In the United States, SUVS are reshaping the luxury market, outpacing car sales and reaching a new audience, with the appeal strongest in trend-setting cities like Los Angeles, Miami and New York.

“I think car companies want to keep the brand pure, but they cannot ignore the market right now,” said Jessica Caldwell, senior analyst at Edmunds. “They are in the business to make money and I think that is why they are going this route.”

Colleen Barry, The Associated Press

Like us on Facebook and follow us on Twitter.

Get local stories you won't find anywhere else right to your inbox.
Sign up here

Just Posted

"We are looking seriously at the spread and determining what our next steps should be," says Alberta’s chief medical officer of health, Dr. Deena Hinshaw, as the daily number of COVID-19 cases continues to climb.
427 new COVID cases is highest in Alberta ever

Central zone has 126 active cases of COVID-19

100 Women Who Care make a donation to Sylvan Lake Food Bank and Bethany Care Centre. Photo By Megan Roth/Sylvan Lake News
100 Women Who Care donate to four Sylvan Lake groups

The Food Bank, Bethany Sylvan Lake, Community Partners and the Library all received a donation

RCMP. (Black Press File Photo)
Calgary man dies in two-vehicle collision near Sylvan Lake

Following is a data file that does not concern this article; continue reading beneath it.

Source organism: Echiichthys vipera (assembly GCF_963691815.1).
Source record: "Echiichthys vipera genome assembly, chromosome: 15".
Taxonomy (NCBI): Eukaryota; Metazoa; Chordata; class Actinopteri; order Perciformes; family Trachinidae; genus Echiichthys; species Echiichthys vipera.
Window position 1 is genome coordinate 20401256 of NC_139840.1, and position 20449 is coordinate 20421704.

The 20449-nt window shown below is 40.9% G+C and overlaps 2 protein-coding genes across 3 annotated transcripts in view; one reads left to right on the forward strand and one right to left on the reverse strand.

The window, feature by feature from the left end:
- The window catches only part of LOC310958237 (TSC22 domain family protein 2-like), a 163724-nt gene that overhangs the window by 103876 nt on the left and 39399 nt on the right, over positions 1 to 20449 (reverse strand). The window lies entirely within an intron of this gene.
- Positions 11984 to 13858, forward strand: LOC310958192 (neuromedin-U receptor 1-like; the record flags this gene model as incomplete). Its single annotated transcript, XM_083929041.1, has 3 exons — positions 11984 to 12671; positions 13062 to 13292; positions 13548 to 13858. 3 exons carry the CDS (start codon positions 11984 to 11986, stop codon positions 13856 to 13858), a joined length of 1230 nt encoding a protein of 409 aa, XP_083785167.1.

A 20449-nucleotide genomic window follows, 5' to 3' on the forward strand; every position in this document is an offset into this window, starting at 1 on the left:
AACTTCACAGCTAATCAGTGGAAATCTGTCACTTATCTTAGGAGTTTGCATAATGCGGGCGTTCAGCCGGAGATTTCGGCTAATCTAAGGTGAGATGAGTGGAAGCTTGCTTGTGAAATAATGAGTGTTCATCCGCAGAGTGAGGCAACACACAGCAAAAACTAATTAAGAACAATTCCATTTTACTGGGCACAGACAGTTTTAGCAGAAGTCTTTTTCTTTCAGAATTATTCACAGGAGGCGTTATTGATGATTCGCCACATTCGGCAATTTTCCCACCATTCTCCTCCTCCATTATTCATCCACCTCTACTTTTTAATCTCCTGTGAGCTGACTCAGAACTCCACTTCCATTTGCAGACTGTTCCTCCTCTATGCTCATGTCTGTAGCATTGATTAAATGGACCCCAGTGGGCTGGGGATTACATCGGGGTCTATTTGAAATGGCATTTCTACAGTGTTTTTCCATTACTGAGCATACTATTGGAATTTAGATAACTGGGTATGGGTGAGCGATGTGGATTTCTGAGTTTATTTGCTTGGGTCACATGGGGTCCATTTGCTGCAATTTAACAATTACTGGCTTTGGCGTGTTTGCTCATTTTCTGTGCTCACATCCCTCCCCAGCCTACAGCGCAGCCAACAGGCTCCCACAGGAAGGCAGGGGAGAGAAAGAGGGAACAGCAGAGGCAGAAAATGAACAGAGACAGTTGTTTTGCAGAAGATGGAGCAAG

A semi truck collided with a SUV just east of Hwy. 781 on Hwy 11.

Shaelynn Decock and her dog Taco, who has been missing since Aug. 26. Photo Submitted
Sylvan Lake woman looking for closure for her stolen dog

Shaelynn Decock says it has been two months since she last saw her dog Taco

Alberta chief medical officer of health Dr. Deena Hinshaw updates media on the Covid-19 situation in Edmonton on Friday March 20, 2020. nbsp;Alberta is reporting it's highest daily number of COVID-19 cases, with 364 new infections. THE CANADIAN PRESS/Jason Franson
Alberta confirmed 323 COVID-19 cases Tuesday

Central zone active cases at 145

Alberta Premier Jason Kenney arrives for an announcement at a news conference in Calgary, Alta., Tuesday, Sept. 15, 2020.	Kenney is isolating at home after one of his ministers tested positive for COVID-19. THE CANADIAN PRESS/Todd Korol